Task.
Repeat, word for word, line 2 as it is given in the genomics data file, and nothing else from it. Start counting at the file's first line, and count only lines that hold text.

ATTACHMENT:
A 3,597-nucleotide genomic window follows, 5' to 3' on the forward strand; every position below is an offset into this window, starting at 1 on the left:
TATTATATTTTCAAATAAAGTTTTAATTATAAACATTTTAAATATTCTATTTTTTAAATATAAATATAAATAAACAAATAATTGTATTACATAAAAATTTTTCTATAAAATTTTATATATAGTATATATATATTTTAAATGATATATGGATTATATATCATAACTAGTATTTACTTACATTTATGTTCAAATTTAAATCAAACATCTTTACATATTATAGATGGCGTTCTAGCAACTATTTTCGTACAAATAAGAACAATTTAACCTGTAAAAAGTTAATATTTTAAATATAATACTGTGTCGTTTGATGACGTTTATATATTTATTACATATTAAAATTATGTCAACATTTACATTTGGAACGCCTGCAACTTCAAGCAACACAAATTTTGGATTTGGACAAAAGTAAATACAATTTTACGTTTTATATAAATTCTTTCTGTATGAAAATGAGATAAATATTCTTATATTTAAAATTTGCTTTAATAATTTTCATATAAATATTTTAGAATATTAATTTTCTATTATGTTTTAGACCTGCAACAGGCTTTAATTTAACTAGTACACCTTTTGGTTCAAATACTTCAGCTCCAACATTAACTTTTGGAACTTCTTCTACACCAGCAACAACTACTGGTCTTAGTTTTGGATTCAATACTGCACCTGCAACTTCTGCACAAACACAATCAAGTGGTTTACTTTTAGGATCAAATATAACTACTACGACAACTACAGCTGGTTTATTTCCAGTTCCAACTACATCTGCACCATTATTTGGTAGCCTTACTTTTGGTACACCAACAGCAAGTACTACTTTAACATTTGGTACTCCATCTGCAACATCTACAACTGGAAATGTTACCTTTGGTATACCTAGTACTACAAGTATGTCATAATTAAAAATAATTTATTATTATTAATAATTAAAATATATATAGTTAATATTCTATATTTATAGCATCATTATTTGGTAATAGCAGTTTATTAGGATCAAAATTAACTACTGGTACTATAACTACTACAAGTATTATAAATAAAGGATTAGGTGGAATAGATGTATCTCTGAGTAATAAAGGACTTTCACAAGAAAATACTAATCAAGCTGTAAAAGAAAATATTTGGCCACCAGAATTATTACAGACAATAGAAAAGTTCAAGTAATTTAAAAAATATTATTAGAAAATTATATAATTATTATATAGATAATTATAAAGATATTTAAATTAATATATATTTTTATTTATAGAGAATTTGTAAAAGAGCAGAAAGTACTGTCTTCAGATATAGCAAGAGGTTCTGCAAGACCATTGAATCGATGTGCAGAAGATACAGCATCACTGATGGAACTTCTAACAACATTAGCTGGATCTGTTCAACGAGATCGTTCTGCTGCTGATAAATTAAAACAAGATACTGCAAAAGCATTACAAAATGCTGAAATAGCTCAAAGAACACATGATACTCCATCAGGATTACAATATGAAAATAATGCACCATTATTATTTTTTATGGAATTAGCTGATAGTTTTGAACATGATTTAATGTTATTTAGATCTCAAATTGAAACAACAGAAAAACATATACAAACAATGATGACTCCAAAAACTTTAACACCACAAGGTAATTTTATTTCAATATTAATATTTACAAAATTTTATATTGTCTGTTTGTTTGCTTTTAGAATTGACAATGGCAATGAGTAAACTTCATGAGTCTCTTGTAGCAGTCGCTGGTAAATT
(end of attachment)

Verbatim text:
TATTATATTTTCAAATAAAGTTTTAATTATAAACATTTTAAATATTCTATTTTTTAAATATAAATATAAATAAACAAATAATTGTATTACATAAAAATTTTTCTATAAAATTTTATATATAGTATATATATATTTTAAATGATATATGGATTATATATCATAACTAGTATTTACTTACATTTATGTTCAAATTTAAATCAAACATCTTTACATATTATAGATGGCGTTCTAGCAACTATTTTCGTACAAATAAGAACAATTTAACCTGTAAAAAGTTAATATTTTAAATATAATACTGTGTCGTTTGATGACGTTTATATATTTATTACATATTAAAATTATGTCAACATTTACATTTGGAACGCCTGCAACTTCAAGCAACACAAATTTTGGATTTGGACAAAAGTAAATACAATTTTACGTTTTATATAAATTCTTTCTGTATGAAAATGAGATAAATATTCTTATATTTAAAATTTGCTTTAATAATTTTCATATAAATATTTTAGAATATTAATTTTCTATTATGTTTTAGACCTGCAACAGGCTTTAATTTAACTAGTACACCTTTTGGTTCAAATACTTCAGCTCCAACATTAACTTTTGGAACTTCTTCTACACCAGCAACAACTACTGGTCTTAGTTTTGGATTCAATACTGCACCTGCAACTTCTGCACAAACACAATCAAGTGGTTTACTTTTAGGATCAAATATAACTACTACGACAACTACAGCTGGTTTATTTCCAGTTCCAACTACATCTGCACCATTATTTGGTAGCCTTACTTTTGGTACACCAACAGCAAGTACTACTTTAACATTTGGTACTCCATCTGCAACATCTACAACTGGAAATGTTACCTTTGGTATACCTAGTACTACAAGTATGTCATAATTAAAAATAATTTATTATTATTAATAATTAAAATATATATAGTTAATATTCTATATTTATAGCATCATTATTTGGTAATAGCAGTTTATTAGGATCAAAATTAACTACTGGTACTATAACTACTACAAGTATTATAAATAAAGGATTAGGTGGAATAGATGTATCTCTGAGTAATAAAGGACTTTCACAAGAAAATACTAATCAAGCTGTAAAAGAAAATATTTGGCCACCAGAATTATTACAGACAATAGAAAAGTTCAAGTAATTTAAAAAATATTATTAGAAAATTATATAATTATTATATAGATAATTATAAAGATATTTAAATTAATATATATTTTTATTTATAGAGAATTTGTAAAAGAGCAGAAAGTACTGTCTTCAGATATAGCAAGAGGTTCTGCAAGACCATTGAATCGATGTGCAGAAGATACAGCATCACTGATGGAACTTCTAACAACATTAGCTGGATCTGTTCAACGAGATCGTTCTGCTGCTGATAAATTAAAACAAGATACTGCAAAAGCATTACAAAATGCTGAAATAGCTCAAAGAACACATGATACTCCATCAGGATTACAATATGAAAATAATGCACCATTATTATTTTTTATGGAATTAGCTGATAGTTTTGAACATGATTTAATGTTATTTAGATCTCAAATTGAAACAACAGAAAAACATATACAAACAATGATGACTCCAAAAACTTTAACACCACAAGGTAATTTTATTTCAATATTAATATTTACAAAATTTTATATTGTCTGTTTGTTTGCTTTTAGAATTGACAATGGCAATGAGTAAACTTCATGAGTCTCTTGTAGCAGTCGCTGGTAAATT